The Guardian of Magic is the first entry in author Andrew Sharp’s Stone Magic Series. I’ll admit I had a fair amount of trepidation going into this one for a few reasons: the title is generic but the Amazon title line is absurdly overlong and descriptive, plus the cover is nigh identical to hordes of other fantasy novels plastered across Amazon’s self-published sections. Luckily, this time not judging the book by its cover paid off, as I was mostly pleasantly surprised by The Guardian of Magic— it’s quite far from perfect, but there are cool concepts and set pieces throughout.

The Guardian of Magic follows Beth, an unremarkable girl who, unlike everyone around her, lacks any magical ability whatsoever. Following a brief attempt at honest employment Beth is accused of a crime she didn’t commit and sent to prison, where her missing magic draws the attention of a powerful noblewoman, ensuring both her safety and her indenture. Thus begins Beth’s journey across strange new worlds in search of mystical stone formations that house secrets she alone can uncover.

The high point of the book is easily the imaginative worldbuilding throughout. The idea that people of different worlds interact with magic in vastly different ways is used well and helps flesh out the nature of those people. For example, the colonizing and aristocratic people of Beth’s homeworld use magic as an outwardly aggressive force employed mostly in combat, whereas the people inhabiting a jungle world engage with magic more naturalistically and primarily as a survival tool. The many settings are lushly detailed and diverse while still harkening to real-life locales and cultures, and there are tons of beasts and creatures roaming throughout. Some readers might want the worldbuilding to be presented a bit more directly than it is, but as someone who has read Steven Erikson’s Malazan books, I can appreciate being dropped into the middle of things and figuring them out as the story unfolds.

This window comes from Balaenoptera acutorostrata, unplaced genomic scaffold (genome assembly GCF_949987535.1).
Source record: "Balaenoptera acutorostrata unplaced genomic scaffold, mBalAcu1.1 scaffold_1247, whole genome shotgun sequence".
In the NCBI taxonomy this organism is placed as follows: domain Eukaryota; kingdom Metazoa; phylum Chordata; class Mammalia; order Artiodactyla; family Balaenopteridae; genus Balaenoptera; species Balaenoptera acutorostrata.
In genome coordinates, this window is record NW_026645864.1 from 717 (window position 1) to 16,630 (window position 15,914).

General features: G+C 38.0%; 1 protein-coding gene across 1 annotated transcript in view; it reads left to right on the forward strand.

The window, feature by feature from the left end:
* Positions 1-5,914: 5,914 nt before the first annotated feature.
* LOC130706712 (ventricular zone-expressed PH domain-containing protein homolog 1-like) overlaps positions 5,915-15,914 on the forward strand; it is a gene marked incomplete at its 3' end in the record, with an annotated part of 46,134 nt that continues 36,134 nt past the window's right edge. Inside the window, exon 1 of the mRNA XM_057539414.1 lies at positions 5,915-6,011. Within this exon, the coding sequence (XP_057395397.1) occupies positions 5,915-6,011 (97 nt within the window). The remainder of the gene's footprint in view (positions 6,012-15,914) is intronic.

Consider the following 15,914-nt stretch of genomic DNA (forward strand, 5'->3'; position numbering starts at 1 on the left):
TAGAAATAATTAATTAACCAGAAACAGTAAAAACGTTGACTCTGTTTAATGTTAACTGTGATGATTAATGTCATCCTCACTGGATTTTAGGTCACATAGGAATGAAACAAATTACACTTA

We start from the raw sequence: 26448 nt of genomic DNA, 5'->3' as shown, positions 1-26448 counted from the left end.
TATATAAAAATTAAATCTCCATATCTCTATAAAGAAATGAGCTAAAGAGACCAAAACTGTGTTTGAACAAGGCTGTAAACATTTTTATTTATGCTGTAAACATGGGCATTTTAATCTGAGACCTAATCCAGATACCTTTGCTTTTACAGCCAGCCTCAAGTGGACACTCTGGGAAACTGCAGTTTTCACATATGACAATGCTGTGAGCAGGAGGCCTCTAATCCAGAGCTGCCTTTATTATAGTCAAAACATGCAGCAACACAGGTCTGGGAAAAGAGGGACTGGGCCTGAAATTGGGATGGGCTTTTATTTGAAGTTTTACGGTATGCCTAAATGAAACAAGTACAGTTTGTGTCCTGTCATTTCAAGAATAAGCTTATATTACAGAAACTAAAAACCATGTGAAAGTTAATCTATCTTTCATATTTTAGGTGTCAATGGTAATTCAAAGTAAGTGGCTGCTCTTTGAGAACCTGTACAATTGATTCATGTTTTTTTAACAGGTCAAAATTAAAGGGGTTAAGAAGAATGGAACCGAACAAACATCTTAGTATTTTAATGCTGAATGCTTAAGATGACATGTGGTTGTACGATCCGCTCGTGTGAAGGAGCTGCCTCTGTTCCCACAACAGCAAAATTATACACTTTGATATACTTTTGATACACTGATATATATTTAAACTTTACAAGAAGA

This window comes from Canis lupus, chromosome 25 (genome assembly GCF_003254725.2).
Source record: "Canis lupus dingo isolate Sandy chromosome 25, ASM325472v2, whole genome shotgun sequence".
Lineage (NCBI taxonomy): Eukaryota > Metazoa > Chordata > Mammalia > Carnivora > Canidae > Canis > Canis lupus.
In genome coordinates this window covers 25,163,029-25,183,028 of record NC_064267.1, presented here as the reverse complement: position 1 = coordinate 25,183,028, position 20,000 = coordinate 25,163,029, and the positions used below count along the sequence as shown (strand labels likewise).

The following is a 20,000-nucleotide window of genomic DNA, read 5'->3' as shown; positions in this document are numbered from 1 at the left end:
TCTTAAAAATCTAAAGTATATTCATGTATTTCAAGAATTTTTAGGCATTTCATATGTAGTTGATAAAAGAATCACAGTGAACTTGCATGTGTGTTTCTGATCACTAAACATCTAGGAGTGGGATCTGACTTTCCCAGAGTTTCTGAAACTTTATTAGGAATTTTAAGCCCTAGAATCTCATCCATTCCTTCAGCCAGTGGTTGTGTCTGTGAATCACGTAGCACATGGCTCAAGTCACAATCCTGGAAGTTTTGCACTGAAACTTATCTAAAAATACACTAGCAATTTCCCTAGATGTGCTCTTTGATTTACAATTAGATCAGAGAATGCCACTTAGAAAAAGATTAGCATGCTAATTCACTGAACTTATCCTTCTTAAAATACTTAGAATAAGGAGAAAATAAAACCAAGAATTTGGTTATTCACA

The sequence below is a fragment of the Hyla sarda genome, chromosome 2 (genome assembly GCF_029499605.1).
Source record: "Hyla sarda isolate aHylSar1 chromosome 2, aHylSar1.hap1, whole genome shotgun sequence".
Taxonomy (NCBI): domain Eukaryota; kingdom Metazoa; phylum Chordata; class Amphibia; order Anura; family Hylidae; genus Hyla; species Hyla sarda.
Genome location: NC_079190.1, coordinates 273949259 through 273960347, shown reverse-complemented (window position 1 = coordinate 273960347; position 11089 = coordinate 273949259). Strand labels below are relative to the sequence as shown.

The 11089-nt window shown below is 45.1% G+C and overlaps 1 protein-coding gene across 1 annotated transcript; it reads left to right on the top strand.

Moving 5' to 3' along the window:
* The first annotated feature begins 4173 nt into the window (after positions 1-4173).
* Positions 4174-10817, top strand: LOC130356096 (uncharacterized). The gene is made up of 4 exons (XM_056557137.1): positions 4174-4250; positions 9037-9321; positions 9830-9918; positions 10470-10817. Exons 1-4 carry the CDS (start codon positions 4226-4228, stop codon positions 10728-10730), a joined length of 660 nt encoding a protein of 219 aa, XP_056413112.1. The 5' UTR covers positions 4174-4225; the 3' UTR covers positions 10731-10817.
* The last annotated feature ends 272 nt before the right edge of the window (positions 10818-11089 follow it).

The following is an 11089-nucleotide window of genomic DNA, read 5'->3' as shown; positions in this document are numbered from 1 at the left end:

The Guardian of Magic is not without fault, however, especially in regards to overreliance on sexual violence. Be forewarned, there are disturbing scenes throughout, some of which involve children and all of which are vile. Sexual assault and trauma are commonly discussed in horror with varying results, its presence alone isn’t a detraction, but it felt at times as though the author could think of no more creative way to harm or endanger characters. This is largely because there is some element of rape or assault in three of the main characters’ stories, which could work if sexual trauma was addressed as a theme, but it mostly just serves to set up revenge subplots that could equally have been motivated by something else.  If those heinous events had led to some introspection beyond the tired “revenge is hollow and fleeting” idea it might be a different story, but as is it didn’t feel like those scenes added much to the book beyond shock factor.

Truthfully, the entire revenge subtheme feels a little bit out of place because the main theme overshadows it. At its core, The Guardian of Magic has a lot to say about colonialism and industry destroying the natural world, and the author frames those ideas much more interestingly by first inserting the protagonist into the invading force. The starry-eyed wonder of exploring new lands and meeting native peoples gives way to the grimy truths of colonization in an organic way that shines thematically where the revenge plots don’t.

As a final note, the main character of the book is actually a refreshing subversion of the “chosen one” trope in fantasy. The fact that Beth’s uniqueness comes from being less powerful than everyone around her is novel on its own, but Sharp really goes the distance to hammer home just how ordinary Beth is. The character starts as a schlubby nobody with no discernible skills or talents to speak of, and a lot of her growth comes from the circumstances she’s placed in rather than being innately special. True, her lack of magic does eventually lead her to become an archetypal chosen one character, but this book makes that transformation feel earned rather than simply dropped on her.

Rating

7 out of 10 Seed Pistols

 

 

About the Author: Kyle Holl